The more tranquil a man becomes, the greater is his success, his influence, his power for good. Calmness of mind is one of the beautiful jewels of wisdom – James Allen.
Perhaps one of the most popular words in Uruguay is “tranquilo” which espouses a relaxed outlook on life. There is a related Hebrew word “menucha” which has a tremendous depth to it, signifying, among other things, pleasurable physical, mental, spiritual and emotional rest that also leads to rejuvenation.
The most well-known use of the word menucha is in conjunction with Shabbat, the Sabbath. Shabbat Menucha is a description of the fact that the Sabbath is designed for rest and rejuvenation.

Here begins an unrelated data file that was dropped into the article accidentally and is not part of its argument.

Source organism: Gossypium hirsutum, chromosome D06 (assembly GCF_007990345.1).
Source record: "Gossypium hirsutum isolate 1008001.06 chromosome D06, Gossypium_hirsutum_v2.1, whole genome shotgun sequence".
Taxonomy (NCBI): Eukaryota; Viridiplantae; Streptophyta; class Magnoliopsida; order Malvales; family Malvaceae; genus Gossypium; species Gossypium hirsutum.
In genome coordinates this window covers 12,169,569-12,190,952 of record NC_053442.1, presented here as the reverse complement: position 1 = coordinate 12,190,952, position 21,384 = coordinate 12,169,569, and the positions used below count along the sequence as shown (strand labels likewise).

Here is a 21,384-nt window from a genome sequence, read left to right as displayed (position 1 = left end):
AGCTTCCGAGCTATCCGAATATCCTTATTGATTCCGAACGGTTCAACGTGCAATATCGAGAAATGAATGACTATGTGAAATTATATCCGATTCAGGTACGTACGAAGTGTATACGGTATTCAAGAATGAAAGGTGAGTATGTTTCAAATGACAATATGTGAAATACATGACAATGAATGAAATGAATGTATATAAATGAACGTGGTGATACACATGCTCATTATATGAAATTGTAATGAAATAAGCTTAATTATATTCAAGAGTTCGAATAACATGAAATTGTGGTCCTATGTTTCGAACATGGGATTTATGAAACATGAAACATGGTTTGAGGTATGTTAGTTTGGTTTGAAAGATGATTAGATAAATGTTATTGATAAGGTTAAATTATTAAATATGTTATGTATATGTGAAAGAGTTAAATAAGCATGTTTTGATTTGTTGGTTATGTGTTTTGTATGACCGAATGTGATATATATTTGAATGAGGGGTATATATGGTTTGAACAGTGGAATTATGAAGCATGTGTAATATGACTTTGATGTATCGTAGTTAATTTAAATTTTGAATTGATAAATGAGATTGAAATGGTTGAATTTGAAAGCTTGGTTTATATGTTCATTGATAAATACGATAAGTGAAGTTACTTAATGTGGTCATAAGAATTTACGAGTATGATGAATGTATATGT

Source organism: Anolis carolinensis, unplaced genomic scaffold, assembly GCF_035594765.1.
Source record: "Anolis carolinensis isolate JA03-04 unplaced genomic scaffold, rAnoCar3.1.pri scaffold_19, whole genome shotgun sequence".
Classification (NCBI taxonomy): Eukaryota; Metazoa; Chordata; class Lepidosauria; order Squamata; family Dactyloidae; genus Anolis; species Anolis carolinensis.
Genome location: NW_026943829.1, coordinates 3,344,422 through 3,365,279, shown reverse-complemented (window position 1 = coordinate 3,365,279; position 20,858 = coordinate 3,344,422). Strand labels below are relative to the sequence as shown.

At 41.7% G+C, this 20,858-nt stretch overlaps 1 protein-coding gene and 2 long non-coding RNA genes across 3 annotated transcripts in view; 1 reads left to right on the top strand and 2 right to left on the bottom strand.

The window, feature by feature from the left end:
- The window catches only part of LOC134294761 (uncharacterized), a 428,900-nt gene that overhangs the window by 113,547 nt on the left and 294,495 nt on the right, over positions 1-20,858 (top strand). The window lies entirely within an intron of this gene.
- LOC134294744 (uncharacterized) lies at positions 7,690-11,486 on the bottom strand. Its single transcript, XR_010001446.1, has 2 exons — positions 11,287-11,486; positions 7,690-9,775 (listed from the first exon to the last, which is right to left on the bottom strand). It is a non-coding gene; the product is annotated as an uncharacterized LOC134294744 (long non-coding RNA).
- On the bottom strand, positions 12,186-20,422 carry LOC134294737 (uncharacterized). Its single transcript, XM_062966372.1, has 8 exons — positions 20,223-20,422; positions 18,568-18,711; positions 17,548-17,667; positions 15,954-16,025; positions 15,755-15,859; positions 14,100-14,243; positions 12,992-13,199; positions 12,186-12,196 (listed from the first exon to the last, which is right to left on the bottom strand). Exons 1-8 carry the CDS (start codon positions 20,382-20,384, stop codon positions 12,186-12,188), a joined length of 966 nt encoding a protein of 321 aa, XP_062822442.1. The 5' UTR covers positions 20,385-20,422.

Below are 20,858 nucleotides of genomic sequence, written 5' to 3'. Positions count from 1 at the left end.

The Sfat Emet on Parshat Noach during the year 5631 (1871) wrote that “when man is cleaved to his root, where his place of menucha is, he has no worries.” The Sfat Emet correlates ones roots with menucha, and menucha to a worry-free life. By attaching oneself to our sources, which include the familial, historical and textual, we approach a tranquility of spirit. It has to do with tradition, with a faith that imbues one with confidence and hope for the future. The tree with deep roots grows strong. We have amongst the deepest roots of any people on earth. We will know it is our root when we achieve “menucha”, a refreshing oasis of tranquility, of strength and of peace.
May we correctly identify our true roots, cleave to them, and experience menucha and peace.
To World Bnei Akiva and an outstanding event for over 200 participants from all over the globe in Israel this past week.